The Rise Of Instagram: Tracking The App’s Spread Worldwide

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The industry just can’t stop analyzing the Instagram success story, and this month, it’s app store analytics firm Distimo’s turn to take a crack at it. The company, which typically releases reports revealing notable mobile app and app marketplace trends, has turned its focus to the rise of Instagram. In its latest report, Distimo looked at how Instagram became successful, how it spread across the world, how the app’s usage compares to the number of downloads it received and more.

Instagram was launched about a year and a half ago, in October 2010. At the time, Distimo says the app was seeing under 10,000 downloads per day in the U.S. However, by April 2012, Instagram was generating well over 100,000 downloads per day in the iTunes App Store in the U.S.

Using data from real-time photo search engine Skylines in conjunction with its own, Distimo charted the app download increases from May 2011 to April of this year, and found that the cumulative downloads of Instagram were about 7 times higher in March 2012 than in May 2011. Instagram shares on Twitter had also increased more than 12 times – a metric that matters even more than downloads to some extent, because it points to active users and the average number of shares per user increasing.

After the release of the Android app and the Facebook acquisition, Instagram downloads increased to become around eight times higher than in May 2011. Shares also spiked to increase more than 20 times over May 2011.

Distimo then examined how the app fared outside the U.S. by analyzing trends in the top non-U.S. markets: Australia, Canada, China, France, Germany, Italy, Japan, Korea and the U.K. Combined with the U.S., which alone accounts for 25% of the free downloads in the App Store for iPhone, these countries generate around 72% of the free app downloads.

Interestingly enough, Instagram is not equally successful in all these markets. It took Instagram only one day to reach the number one position in the Photography category in the App Store for iPhone in the U.S., but it took it over a year and a half in Korea and nearly two months in China. The reason for the slower rise is that these markets showed a preference for apps like Instagram, but that allowed sharing to local networks like Sina, QQ Space and me2day.

Instagram never reached the Top 300 apps list one day post-launch in China and Korea, and in Germany it only made it to position #288 one day post-launch, then disappeared off the top 300 list for a week.

In English-speaking countries, however, the app followed the same general course as it did in the U.S. It rose in popularity during the first month, dipped in December 2010, then rose again gradually during 2011, eventually becoming the most popular app in the whole iTunes App Store.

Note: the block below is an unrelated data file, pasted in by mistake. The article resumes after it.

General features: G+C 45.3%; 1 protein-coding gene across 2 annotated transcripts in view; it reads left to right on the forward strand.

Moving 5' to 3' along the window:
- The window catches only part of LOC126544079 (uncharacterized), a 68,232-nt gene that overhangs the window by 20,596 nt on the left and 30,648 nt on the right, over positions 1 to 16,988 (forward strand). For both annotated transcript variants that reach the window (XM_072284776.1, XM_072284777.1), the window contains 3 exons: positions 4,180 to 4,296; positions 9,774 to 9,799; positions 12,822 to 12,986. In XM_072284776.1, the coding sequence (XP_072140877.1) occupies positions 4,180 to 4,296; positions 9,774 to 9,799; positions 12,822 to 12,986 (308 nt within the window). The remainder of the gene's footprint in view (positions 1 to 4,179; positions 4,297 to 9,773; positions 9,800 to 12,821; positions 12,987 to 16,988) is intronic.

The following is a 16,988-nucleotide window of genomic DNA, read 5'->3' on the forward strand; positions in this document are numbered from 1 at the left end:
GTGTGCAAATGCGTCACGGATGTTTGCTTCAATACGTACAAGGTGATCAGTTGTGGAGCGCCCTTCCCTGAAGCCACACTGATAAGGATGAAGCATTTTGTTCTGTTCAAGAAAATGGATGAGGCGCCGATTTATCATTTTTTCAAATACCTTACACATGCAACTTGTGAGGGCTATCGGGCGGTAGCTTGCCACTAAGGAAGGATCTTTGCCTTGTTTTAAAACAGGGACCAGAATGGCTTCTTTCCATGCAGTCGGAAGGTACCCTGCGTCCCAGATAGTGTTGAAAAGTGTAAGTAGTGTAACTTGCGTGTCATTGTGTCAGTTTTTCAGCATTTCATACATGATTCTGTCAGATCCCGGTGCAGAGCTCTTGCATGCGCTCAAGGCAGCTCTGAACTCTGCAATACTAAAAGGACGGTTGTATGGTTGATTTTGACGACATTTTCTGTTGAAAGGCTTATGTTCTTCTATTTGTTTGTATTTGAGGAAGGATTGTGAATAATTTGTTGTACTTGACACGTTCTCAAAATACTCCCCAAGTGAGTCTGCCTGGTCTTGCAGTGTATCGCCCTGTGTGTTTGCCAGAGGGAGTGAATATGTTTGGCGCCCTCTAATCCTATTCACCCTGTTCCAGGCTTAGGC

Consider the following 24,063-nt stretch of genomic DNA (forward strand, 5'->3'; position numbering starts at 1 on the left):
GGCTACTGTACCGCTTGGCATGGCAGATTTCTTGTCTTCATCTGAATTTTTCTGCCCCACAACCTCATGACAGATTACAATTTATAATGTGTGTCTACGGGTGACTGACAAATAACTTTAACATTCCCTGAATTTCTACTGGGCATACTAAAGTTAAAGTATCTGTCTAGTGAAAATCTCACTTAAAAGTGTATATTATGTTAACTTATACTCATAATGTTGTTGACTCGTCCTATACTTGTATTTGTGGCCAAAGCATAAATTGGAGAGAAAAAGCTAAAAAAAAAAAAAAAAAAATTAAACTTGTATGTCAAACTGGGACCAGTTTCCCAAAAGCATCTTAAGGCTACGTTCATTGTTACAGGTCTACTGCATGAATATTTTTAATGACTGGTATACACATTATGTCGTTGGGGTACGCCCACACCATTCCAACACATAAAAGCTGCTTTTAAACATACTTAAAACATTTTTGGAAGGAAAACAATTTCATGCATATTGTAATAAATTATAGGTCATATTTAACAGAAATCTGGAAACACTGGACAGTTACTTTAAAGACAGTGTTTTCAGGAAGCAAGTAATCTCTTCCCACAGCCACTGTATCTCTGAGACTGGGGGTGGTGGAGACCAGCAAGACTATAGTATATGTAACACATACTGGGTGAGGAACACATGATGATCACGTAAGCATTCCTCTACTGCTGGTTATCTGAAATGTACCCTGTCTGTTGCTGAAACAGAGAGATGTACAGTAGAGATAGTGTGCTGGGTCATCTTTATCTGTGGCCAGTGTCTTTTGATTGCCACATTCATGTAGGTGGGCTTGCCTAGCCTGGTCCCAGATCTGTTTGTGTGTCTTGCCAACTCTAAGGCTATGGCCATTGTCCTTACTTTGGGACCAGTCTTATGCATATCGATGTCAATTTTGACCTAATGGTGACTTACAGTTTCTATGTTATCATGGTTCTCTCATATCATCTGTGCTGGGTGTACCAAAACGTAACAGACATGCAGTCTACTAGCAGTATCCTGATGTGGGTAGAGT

During March and April 2012, Instagram has never been ranked lower than the top 35 overall app in English-speaking countries. In Australia, the U.S. and Canada, it never dropped out of the top 25 during the same time.

Meanwhile, in Italy, Instagram followed the same general pattern as in the U.S. over the past year, but in France, Germany, China and Korea, it lagged behind in popularity when compared with the U.S. Instagram has been fairly popular through the entire period in Japan, but its popularity grew less there over the year than it did elsewhere, with its average monthly rank between 35 and 85.

In Japan, Italy and Australia, Instagram became a top 10 app within a month of its launch. In Germany, the U.S. and Canada, it took around 350 days. The moment it reached that spot coincided with when Instagram announced it reached 10 million users. Twitter sharing had also increased, with over 200,000 pictures posted to the network in one day via Instagram – 14% more than a week prior.

In China, Instagram never made it into the top 10 position. The highest it has been there is #12, which it reached on April 11, 2012.

While most of Distimo’s report looks into iTunes trends, Instagram did launch on Android on April 3, 2012. When Google’s algorithm began ranking the app a few days post-launch, it was already a huge success. By April 6, it was #3 in the U.S. Google Play store. Similar to iPhone trends, the app was most popular in the U.S. and less popular in Korea and China. It never made the top 300 in Korea and ranked #48 in China. In all English-speaking countries and Italy, Instagram reached the #1 spot in days and in France, the Android version became more popular than the iPhone version, reaching spot #9. In Germany, however, Instagram only reached #51.

The industry, media, pundits, and critics alike have been analyzing Instagram’s phenomenal rise over the past months, and debating whether it was worth the $1 billion price tag Facebook paid. Distimo says Instagram certainly “made its mark on the app market,” noting also that Instagram is a new kind of social network – one built entirely from an app. That alone was reason enough for Facebook to take interest, we’d say. Adds Distimo: “Instagram definitely proved the app store economy is something everybody should keep an eye on as the next big thing might just come from an app store.”